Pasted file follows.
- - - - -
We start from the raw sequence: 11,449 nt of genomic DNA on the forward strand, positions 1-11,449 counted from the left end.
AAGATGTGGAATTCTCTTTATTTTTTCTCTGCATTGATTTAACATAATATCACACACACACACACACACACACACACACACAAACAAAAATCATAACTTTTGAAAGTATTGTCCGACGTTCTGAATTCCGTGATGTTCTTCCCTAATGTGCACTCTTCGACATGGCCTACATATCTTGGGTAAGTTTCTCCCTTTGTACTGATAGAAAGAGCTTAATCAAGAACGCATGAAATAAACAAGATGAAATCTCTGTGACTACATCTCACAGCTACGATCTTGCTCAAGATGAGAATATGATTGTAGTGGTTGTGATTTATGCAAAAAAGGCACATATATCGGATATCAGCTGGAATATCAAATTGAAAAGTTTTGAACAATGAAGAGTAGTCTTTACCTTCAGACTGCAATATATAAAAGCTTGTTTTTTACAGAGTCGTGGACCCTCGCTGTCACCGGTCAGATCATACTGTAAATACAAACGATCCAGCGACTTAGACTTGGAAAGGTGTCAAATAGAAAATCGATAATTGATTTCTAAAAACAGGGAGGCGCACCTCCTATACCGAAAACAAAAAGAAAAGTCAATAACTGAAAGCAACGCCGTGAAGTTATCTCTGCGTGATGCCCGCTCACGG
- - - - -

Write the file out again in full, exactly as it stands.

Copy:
We start from the raw sequence: 11,449 nt of genomic DNA on the forward strand, positions 1-11,449 counted from the left end.
AAGATGTGGAATTCTCTTTATTTTTTCTCTGCATTGATTTAACATAATATCACACACACACACACACACACACACACACACAAACAAAAATCATAACTTTTGAAAGTATTGTCCGACGTTCTGAATTCCGTGATGTTCTTCCCTAATGTGCACTCTTCGACATGGCCTACATATCTTGGGTAAGTTTCTCCCTTTGTACTGATAGAAAGAGCTTAATCAAGAACGCATGAAATAAACAAGATGAAATCTCTGTGACTACATCTCACAGCTACGATCTTGCTCAAGATGAGAATATGATTGTAGTGGTTGTGATTTATGCAAAAAAGGCACATATATCGGATATCAGCTGGAATATCAAATTGAAAAGTTTTGAACAATGAAGAGTAGTCTTTACCTTCAGACTGCAATATATAAAAGCTTGTTTTTTACAGAGTCGTGGACCCTCGCTGTCACCGGTCAGATCATACTGTAAATACAAACGATCCAGCGACTTAGACTTGGAAAGGTGTCAAATAGAAAATCGATAATTGATTTCTAAAAACAGGGAGGCGCACCTCCTATACCGAAAACAAAAAGAAAAGTCAATAACTGAAAGCAACGCCGTGAAGTTATCTCTGCGTGATGCCCGCTCACGG